Cameron forced to lead NHS reform

M. Beckford and C. Hope

Daily Telegraph, Apr. 4th 2011, p. 1 + 2

This article reports that Prime Minister Cameron will take personal charge of the government's NHS reform plans in the face of mounting criticism. He intends to unveil a 'listening exercise' to reassure the public, doctors and coalition government MPs that the NHS is not being covertly privatised under the reforms.

Cameron set to announce delay of key NHS reforms

P. Wintour and D. Campbell

The Guardian, Apr. 4th 2011, p. 1

The Prime Minister David Cameron is preparing to bow to insurmountable political opposition by putting the coalition's flagship NHS reform bill on hold beyond Easter. In a sign of the political difficulties facing Cameron, the leader of the Liberal Democrat revolt against the reform is expected to release a list of 23 detailed demands for sweeping changes to the bill while the Labour leader Ed Milliband is expected to call on Cameron to hold all-party talks to see what can be salvaged from what he has described as 'a disgraceful way to treat the NHS'. Meanwhile, the NHS Confederation acting chief executive Nigel Edwards pointed out that some of the 1,500 NHS and Primary Care Trust managers who had been let go on Friday 1 April may have to be rehired.

The centre is learning to let go

R. Whiteman

Health Service Journal, Apr. 7th 2011, p. 16-17

This article discusses the extent to which the Health and Social Care Bill will transfer control of the NHS from central government to local authorities and GP commissioning consortia. It covers the role of the new local authority health and wellbeing boards, threats to the independence of Directors of Public Health, constraints of the health secretary's power to intervene in the day to day running of the NHS, and the transfer of responsibility for public health from PCTs to councils.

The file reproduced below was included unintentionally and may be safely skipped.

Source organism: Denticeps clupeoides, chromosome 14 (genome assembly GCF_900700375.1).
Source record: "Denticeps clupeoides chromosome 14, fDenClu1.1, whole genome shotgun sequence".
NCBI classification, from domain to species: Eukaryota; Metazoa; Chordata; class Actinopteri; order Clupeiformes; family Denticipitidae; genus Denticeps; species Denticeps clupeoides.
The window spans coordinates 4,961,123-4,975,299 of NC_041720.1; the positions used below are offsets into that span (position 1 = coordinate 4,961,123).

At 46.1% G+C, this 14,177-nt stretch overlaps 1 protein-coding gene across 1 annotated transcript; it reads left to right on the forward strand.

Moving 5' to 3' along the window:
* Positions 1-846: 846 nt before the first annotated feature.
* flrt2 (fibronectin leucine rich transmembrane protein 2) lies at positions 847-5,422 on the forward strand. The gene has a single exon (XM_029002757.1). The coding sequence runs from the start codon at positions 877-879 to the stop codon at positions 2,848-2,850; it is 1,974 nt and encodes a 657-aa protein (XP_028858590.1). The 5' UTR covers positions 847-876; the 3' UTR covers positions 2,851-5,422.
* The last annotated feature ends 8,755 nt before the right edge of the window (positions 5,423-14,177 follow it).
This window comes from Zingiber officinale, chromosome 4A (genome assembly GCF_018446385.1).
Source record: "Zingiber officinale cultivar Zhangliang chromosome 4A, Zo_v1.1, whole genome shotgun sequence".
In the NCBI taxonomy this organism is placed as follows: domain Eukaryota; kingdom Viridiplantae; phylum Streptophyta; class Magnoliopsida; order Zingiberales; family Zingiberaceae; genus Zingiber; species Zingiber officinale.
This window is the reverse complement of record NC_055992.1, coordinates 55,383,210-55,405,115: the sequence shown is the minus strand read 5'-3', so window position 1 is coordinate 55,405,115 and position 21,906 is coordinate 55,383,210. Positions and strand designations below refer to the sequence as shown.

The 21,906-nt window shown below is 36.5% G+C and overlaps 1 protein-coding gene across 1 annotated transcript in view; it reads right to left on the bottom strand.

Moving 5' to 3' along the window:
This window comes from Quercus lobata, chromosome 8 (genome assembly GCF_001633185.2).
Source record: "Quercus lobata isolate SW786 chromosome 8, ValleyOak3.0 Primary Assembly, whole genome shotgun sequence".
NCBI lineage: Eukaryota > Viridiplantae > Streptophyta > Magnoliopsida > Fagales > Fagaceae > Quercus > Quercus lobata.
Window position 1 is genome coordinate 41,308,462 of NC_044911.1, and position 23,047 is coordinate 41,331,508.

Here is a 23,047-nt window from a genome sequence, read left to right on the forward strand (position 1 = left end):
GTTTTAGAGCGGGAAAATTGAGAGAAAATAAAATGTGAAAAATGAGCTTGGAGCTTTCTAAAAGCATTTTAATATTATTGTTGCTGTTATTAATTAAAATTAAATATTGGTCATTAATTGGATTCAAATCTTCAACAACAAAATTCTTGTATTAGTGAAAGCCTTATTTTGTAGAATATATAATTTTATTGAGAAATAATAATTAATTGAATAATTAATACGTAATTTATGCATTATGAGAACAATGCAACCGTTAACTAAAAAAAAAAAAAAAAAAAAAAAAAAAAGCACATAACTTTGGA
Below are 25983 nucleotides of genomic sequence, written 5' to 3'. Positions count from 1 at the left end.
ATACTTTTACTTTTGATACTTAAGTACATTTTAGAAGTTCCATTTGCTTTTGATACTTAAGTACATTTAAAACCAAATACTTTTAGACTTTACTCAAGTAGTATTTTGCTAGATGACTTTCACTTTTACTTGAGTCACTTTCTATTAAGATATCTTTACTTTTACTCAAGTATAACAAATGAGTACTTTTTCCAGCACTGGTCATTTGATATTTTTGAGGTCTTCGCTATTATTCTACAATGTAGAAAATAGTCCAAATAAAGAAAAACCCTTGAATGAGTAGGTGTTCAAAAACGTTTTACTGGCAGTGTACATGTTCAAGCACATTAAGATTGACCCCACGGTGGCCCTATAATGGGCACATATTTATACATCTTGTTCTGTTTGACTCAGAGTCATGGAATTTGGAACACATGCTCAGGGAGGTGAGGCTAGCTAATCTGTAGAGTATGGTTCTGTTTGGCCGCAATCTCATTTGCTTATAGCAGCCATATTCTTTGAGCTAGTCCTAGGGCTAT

Children's care hit by shortage of trained NHS staff

S. Boseley

The Guardian, Apr. 21st 2011, p. 11

The Royal College of Pediatrics and Child Health has flagged up a shortage of consultants and the need to amalgamate smaller children's units around the country in order to deliver safe care. The college's data show that a third of the country's 220 children's units are not compliant with the EU Working Time Directive, with doctors forced to work longer than 48 hours per week, trainees left in charge and consultants having to stay at the hospital overnight because of lack of medical staff available.

Clegg adviser in threat to quit over NHS bill

N. Watt and D. Campbell

The Guardian, Apr. 11th 2011, p. 1

David Cameron was warned that he would have to endorse sweeping changes to the government's planned NHS reform when Norman Lamb, a senior adviser to Nick Clegg threatened to resign unless a series of demands were met. Lamb's warning came as the British Medical Association claimed the tight NHS settlement, which has raised the budget in line with inflation, would lead to an accelerated withdrawal of services.